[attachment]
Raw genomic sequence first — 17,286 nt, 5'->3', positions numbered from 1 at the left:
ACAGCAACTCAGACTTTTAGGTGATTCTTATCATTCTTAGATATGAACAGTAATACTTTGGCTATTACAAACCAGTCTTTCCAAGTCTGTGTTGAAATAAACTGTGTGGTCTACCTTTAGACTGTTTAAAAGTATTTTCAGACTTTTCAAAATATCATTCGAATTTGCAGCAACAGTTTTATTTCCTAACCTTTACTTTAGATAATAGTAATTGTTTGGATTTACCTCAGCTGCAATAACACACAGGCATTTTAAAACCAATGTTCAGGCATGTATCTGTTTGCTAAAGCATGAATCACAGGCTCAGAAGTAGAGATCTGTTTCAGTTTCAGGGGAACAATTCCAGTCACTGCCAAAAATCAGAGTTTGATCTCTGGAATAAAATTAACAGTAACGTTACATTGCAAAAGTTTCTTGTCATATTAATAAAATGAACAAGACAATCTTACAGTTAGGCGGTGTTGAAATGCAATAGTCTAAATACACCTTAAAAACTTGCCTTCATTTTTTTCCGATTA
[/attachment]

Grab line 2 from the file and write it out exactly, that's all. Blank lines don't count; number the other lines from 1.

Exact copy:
ACAGCAACTCAGACTTTTAGGTGATTCTTATCATTCTTAGATATGAACAGTAATACTTTGGCTATTACAAACCAGTCTTTCCAAGTCTGTGTTGAAATAAACTGTGTGGTCTACCTTTAGACTGTTTAAAAGTATTTTCAGACTTTTCAAAATATCATTCGAATTTGCAGCAACAGTTTTATTTCCTAACCTTTACTTTAGATAATAGTAATTGTTTGGATTTACCTCAGCTGCAATAACACACAGGCATTTTAAAACCAATGTTCAGGCATGTATCTGTTTGCTAAAGCATGAATCACAGGCTCAGAAGTAGAGATCTGTTTCAGTTTCAGGGGAACAATTCCAGTCACTGCCAAAAATCAGAGTTTGATCTCTGGAATAAAATTAACAGTAACGTTACATTGCAAAAGTTTCTTGTCATATTAATAAAATGAACAAGACAATCTTACAGTTAGGCGGTGTTGAAATGCAATAGTCTAAATACACCTTAAAAACTTGCCTTCATTTTTTTCCGATTA